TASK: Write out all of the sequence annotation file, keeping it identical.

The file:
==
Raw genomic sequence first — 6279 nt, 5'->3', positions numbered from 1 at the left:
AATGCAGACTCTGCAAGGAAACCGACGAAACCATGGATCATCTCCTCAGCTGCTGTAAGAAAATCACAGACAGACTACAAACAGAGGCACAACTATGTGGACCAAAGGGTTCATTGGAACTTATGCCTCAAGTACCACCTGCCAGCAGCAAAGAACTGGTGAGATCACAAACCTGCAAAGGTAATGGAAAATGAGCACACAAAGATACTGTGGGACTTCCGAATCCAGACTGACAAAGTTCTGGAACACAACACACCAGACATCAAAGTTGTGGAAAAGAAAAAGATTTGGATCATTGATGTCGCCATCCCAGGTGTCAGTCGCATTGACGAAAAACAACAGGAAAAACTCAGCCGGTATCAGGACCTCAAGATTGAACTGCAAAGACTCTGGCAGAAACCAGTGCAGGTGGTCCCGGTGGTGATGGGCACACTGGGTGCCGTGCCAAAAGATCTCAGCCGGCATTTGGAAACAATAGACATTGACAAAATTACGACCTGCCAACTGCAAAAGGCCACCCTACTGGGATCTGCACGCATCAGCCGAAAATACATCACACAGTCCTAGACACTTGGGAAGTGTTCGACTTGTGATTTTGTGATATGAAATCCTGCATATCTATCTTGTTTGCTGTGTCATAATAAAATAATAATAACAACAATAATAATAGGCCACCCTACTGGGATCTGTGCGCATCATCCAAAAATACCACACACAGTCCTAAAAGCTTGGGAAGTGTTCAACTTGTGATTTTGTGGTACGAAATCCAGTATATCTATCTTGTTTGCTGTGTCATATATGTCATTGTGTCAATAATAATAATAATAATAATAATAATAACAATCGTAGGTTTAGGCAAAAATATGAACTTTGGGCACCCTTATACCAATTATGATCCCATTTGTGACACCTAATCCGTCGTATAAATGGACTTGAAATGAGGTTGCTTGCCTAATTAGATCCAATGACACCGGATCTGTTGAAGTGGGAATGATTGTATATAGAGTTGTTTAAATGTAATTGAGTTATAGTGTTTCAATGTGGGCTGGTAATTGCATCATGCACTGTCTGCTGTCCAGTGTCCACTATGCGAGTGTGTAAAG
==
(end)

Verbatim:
Raw genomic sequence first — 6279 nt, 5'->3', positions numbered from 1 at the left:
AATGCAGACTCTGCAAGGAAACCGACGAAACCATGGATCATCTCCTCAGCTGCTGTAAGAAAATCACAGACAGACTACAAACAGAGGCACAACTATGTGGACCAAAGGGTTCATTGGAACTTATGCCTCAAGTACCACCTGCCAGCAGCAAAGAACTGGTGAGATCACAAACCTGCAAAGGTAATGGAAAATGAGCACACAAAGATACTGTGGGACTTCCGAATCCAGACTGACAAAGTTCTGGAACACAACACACCAGACATCAAAGTTGTGGAAAAGAAAAAGATTTGGATCATTGATGTCGCCATCCCAGGTGTCAGTCGCATTGACGAAAAACAACAGGAAAAACTCAGCCGGTATCAGGACCTCAAGATTGAACTGCAAAGACTCTGGCAGAAACCAGTGCAGGTGGTCCCGGTGGTGATGGGCACACTGGGTGCCGTGCCAAAAGATCTCAGCCGGCATTTGGAAACAATAGACATTGACAAAATTACGACCTGCCAACTGCAAAAGGCCACCCTACTGGGATCTGCACGCATCAGCCGAAAATACATCACACAGTCCTAGACACTTGGGAAGTGTTCGACTTGTGATTTTGTGATATGAAATCCTGCATATCTATCTTGTTTGCTGTGTCATAATAAAATAATAATAACAACAATAATAATAGGCCACCCTACTGGGATCTGTGCGCATCATCCAAAAATACCACACACAGTCCTAAAAGCTTGGGAAGTGTTCAACTTGTGATTTTGTGGTACGAAATCCAGTATATCTATCTTGTTTGCTGTGTCATATATGTCATTGTGTCAATAATAATAATAATAATAATAATAATAACAATCGTAGGTTTAGGCAAAAATATGAACTTTGGGCACCCTTATACCAATTATGATCCCATTTGTGACACCTAATCCGTCGTATAAATGGACTTGAAATGAGGTTGCTTGCCTAATTAGATCCAATGACACCGGATCTGTTGAAGTGGGAATGATTGTATATAGAGTTGTTTAAATGTAATTGAGTTATAGTGTTTCAATGTGGGCTGGTAATTGCATCATGCACTGTCTGCTGTCCAGTGTCCACTATGCGAGTGTGTAAAG